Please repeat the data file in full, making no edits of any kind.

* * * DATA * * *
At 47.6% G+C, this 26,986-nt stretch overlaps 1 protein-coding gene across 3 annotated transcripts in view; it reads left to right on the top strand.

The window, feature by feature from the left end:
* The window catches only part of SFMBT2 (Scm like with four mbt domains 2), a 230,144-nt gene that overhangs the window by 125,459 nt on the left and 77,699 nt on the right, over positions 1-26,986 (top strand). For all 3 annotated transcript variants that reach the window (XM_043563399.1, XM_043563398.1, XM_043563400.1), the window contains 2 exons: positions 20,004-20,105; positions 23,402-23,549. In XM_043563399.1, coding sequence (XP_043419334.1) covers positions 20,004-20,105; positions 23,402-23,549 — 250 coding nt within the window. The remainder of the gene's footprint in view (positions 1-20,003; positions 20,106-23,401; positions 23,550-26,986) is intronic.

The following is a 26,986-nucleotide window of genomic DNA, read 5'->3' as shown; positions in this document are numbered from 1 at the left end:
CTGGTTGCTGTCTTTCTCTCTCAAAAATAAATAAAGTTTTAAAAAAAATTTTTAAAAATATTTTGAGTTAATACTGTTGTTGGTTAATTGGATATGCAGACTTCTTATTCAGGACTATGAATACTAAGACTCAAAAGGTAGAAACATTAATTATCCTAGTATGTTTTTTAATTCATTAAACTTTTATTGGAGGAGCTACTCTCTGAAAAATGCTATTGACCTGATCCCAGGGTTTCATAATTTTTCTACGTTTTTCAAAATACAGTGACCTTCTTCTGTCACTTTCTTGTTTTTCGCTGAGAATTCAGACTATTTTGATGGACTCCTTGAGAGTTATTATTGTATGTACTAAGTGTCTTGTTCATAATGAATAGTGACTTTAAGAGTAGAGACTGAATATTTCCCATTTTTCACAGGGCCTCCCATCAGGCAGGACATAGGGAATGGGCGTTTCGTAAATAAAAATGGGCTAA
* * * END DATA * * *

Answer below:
At 47.6% G+C, this 26,986-nt stretch overlaps 1 protein-coding gene across 3 annotated transcripts in view; it reads left to right on the top strand.

The window, feature by feature from the left end:
* The window catches only part of SFMBT2 (Scm like with four mbt domains 2), a 230,144-nt gene that overhangs the window by 125,459 nt on the left and 77,699 nt on the right, over positions 1-26,986 (top strand). For all 3 annotated transcript variants that reach the window (XM_043563399.1, XM_043563398.1, XM_043563400.1), the window contains 2 exons: positions 20,004-20,105; positions 23,402-23,549. In XM_043563399.1, coding sequence (XP_043419334.1) covers positions 20,004-20,105; positions 23,402-23,549 — 250 coding nt within the window. The remainder of the gene's footprint in view (positions 1-20,003; positions 20,106-23,401; positions 23,550-26,986) is intronic.

The following is a 26,986-nucleotide window of genomic DNA, read 5'->3' as shown; positions in this document are numbered from 1 at the left end:
CTGGTTGCTGTCTTTCTCTCTCAAAAATAAATAAAGTTTTAAAAAAAATTTTTAAAAATATTTTGAGTTAATACTGTTGTTGGTTAATTGGATATGCAGACTTCTTATTCAGGACTATGAATACTAAGACTCAAAAGGTAGAAACATTAATTATCCTAGTATGTTTTTTAATTCATTAAACTTTTATTGGAGGAGCTACTCTCTGAAAAATGCTATTGACCTGATCCCAGGGTTTCATAATTTTTCTACGTTTTTCAAAATACAGTGACCTTCTTCTGTCACTTTCTTGTTTTTCGCTGAGAATTCAGACTATTTTGATGGACTCCTTGAGAGTTATTATTGTATGTACTAAGTGTCTTGTTCATAATGAATAGTGACTTTAAGAGTAGAGACTGAATATTTCCCATTTTTCACAGGGCCTCCCATCAGGCAGGACATAGGGAATGGGCGTTTCGTAAATAAAAATGGGCTAA